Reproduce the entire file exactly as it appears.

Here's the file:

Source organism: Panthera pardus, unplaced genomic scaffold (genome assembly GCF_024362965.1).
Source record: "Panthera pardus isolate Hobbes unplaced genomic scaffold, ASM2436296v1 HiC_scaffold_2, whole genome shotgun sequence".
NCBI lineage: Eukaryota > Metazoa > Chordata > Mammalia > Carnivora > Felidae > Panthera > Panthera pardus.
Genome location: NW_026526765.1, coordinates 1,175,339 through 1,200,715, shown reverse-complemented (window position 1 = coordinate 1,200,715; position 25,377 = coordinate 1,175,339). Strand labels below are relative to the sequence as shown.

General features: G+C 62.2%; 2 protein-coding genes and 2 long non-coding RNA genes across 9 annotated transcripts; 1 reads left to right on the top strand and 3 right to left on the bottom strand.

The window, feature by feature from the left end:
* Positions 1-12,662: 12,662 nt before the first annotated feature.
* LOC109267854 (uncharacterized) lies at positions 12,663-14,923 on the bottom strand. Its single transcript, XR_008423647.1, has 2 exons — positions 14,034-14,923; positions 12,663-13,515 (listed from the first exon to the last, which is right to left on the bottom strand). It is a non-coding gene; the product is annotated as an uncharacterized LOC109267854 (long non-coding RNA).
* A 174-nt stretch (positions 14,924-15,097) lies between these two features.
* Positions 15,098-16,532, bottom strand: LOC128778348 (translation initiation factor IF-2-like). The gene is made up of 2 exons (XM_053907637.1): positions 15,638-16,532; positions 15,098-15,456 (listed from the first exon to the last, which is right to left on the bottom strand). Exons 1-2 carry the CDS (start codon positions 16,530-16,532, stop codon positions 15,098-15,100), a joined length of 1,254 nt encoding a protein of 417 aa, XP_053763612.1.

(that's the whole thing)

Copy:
Source organism: Panthera pardus, unplaced genomic scaffold (genome assembly GCF_024362965.1).
Source record: "Panthera pardus isolate Hobbes unplaced genomic scaffold, ASM2436296v1 HiC_scaffold_2, whole genome shotgun sequence".
NCBI lineage: Eukaryota > Metazoa > Chordata > Mammalia > Carnivora > Felidae > Panthera > Panthera pardus.
Genome location: NW_026526765.1, coordinates 1,175,339 through 1,200,715, shown reverse-complemented (window position 1 = coordinate 1,200,715; position 25,377 = coordinate 1,175,339). Strand labels below are relative to the sequence as shown.

General features: G+C 62.2%; 2 protein-coding genes and 2 long non-coding RNA genes across 9 annotated transcripts; 1 reads left to right on the top strand and 3 right to left on the bottom strand.

The window, feature by feature from the left end:
* Positions 1-12,662: 12,662 nt before the first annotated feature.
* LOC109267854 (uncharacterized) lies at positions 12,663-14,923 on the bottom strand. Its single transcript, XR_008423647.1, has 2 exons — positions 14,034-14,923; positions 12,663-13,515 (listed from the first exon to the last, which is right to left on the bottom strand). It is a non-coding gene; the product is annotated as an uncharacterized LOC109267854 (long non-coding RNA).
* A 174-nt stretch (positions 14,924-15,097) lies between these two features.
* Positions 15,098-16,532, bottom strand: LOC128778348 (translation initiation factor IF-2-like). The gene is made up of 2 exons (XM_053907637.1): positions 15,638-16,532; positions 15,098-15,456 (listed from the first exon to the last, which is right to left on the bottom strand). Exons 1-2 carry the CDS (start codon positions 16,530-16,532, stop codon positions 15,098-15,100), a joined length of 1,254 nt encoding a protein of 417 aa, XP_053763612.1.